I have a list in my head of things that I'd like to complete or achieve on the Isle of Wight. Walking every footpath on the Island is one of them - there are about 500 miles, so it's not completely unrealistic over the space of several months or years <insert Proclaimers reference here>.
A less ambitious challenge is to complete a round of golf at every minigolf course on the Island. That's not quite up there with completing a triathlon or discovering a new treatment for a disease, but it's a more achievable task for a parent of young children.
Over the last few years we've putted our way round: the Needles, Puckpool, Sandham Gardens (the old minigolf course and the new one), Tapnell Farm and Rylstone Gardens. In Shanklin, we completed the old seafront course and its replacement (Jurassic Bay). We also did the old course Shanklin Seafront course with the aeroplane which has been replaced with Caddyshack.
Up until this week, the ones we hadn't completed were the pirate themed one on Shanklin seafront, the Aztec course on Sandown Pier, the course with the dragon at Calbourne Mill and Caddyshack in Shanklin. I think there are some basic courses on some of the Isle of Wight's holiday parks and there's probably one in the back of someone's garden but I'm excluding those.
This week we ticked off the pirate course, which had previously been too scary for the younger member of our party. It is hardly going to make it into a Mark Kermode series on BBC Four about horror movies, but there are a few skull and crossbones to contend with.
We have a simple handicap system for minigolf which involves each player adding on their age at the end of the game. It was bad news for my mother when she joined us one time, but otherwise it allows you to fudge the score so you can say that one of the children won even though you know in your heart that they most definitely didn't.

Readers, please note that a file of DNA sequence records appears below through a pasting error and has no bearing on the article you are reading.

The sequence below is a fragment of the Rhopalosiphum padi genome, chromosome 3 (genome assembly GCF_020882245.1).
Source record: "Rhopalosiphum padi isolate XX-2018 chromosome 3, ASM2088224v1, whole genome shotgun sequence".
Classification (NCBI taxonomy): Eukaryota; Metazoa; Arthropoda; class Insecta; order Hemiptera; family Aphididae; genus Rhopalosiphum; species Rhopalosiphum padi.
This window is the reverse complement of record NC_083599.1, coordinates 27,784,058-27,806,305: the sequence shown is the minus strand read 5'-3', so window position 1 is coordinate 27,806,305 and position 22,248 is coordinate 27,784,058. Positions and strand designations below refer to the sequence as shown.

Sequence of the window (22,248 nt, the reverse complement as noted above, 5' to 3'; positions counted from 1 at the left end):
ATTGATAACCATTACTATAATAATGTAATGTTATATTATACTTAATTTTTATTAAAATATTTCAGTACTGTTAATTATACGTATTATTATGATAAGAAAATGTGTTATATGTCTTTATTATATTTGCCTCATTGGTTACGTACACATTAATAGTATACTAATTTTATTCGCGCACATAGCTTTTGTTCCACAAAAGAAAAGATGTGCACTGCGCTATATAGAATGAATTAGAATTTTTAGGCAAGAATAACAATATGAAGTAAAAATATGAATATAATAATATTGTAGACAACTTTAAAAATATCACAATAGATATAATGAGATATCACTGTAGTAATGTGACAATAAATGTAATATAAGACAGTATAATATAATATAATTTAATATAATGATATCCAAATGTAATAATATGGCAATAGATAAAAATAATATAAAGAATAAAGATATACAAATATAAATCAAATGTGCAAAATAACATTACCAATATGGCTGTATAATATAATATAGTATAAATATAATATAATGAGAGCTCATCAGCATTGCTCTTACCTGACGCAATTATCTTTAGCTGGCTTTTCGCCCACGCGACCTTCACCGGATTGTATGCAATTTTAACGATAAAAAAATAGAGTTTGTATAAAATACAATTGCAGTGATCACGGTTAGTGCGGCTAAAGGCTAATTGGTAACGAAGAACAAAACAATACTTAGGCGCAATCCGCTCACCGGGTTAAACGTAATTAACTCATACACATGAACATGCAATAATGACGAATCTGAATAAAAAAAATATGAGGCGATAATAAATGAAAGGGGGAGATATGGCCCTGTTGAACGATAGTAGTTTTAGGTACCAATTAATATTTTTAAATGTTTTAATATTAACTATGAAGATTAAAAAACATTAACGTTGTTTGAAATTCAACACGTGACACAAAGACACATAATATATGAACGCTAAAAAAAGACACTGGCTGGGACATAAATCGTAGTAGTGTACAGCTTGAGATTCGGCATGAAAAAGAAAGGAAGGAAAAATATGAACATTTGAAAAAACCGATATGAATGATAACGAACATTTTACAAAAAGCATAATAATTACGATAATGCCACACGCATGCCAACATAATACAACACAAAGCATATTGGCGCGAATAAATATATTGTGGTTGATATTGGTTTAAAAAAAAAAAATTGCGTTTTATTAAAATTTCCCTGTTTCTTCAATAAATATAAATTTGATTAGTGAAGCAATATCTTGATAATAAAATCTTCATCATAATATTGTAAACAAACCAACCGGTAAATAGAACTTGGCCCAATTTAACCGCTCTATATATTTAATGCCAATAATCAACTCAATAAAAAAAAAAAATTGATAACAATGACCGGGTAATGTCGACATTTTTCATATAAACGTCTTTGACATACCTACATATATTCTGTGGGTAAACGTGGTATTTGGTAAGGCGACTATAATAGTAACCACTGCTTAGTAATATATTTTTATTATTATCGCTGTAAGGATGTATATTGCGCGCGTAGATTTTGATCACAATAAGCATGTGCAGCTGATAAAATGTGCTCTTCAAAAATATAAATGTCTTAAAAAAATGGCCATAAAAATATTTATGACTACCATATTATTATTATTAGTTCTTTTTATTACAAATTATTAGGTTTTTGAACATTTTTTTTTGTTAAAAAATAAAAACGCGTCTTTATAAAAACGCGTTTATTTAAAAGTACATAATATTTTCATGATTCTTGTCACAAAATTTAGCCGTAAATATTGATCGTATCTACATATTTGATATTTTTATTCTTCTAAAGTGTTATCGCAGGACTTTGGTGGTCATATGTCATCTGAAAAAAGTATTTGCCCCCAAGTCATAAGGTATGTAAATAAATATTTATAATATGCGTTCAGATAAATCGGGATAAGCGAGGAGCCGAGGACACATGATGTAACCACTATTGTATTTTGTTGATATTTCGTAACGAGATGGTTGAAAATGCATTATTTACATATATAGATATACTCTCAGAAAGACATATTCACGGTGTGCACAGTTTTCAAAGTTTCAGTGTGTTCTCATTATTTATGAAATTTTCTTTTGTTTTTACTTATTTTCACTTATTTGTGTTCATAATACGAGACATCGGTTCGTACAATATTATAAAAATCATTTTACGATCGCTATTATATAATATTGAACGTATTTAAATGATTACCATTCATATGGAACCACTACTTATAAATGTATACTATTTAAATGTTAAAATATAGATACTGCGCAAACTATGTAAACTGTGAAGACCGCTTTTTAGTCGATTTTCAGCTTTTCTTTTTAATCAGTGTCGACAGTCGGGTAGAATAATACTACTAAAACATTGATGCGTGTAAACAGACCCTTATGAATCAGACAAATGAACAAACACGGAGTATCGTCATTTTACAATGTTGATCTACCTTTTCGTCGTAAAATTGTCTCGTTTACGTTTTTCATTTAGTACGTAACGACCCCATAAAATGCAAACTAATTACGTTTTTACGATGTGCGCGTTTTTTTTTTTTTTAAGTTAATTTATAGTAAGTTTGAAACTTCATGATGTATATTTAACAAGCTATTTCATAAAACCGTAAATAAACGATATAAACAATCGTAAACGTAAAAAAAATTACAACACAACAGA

When we played, the course cost us £24 for a family of four and it filled just over an hour. That makes it a relatively pricey activity compared to some other minigolf courses on the Isle of Wight but the seaside location makes it worthwhile. You can save a bit by getting a joint ticket for the dinosaur course next door and completing it within a week (£40 for a joint family ticket when we visited in 2021).
The holes have a good selection of banks to curve the ball round and tunnels to putt through. I personally prefer very complex and difficult minigolf courses but this one is more family-friendly. It was child one's first attempt at minigolf without my assistance and I fear we would still be there if the holes had been too complicated.
The best bit for me is the cave with the waterfall splashing overhead but the whole thing is well designed and decorated.
The final score card was grim reading for me - a round of 61 and not a single hole in one.
Rather crushingly, Mrs Guru beat me by three points, thanks in part to a hole in one which deflected off a four year old's foot ("it was going in anyway" she declared with a straight face).
Child two also beat me by several points thanks to the handicap system, but it was worth accepting that defeat to maintain the peace.
Isle of Wight Guru's Blog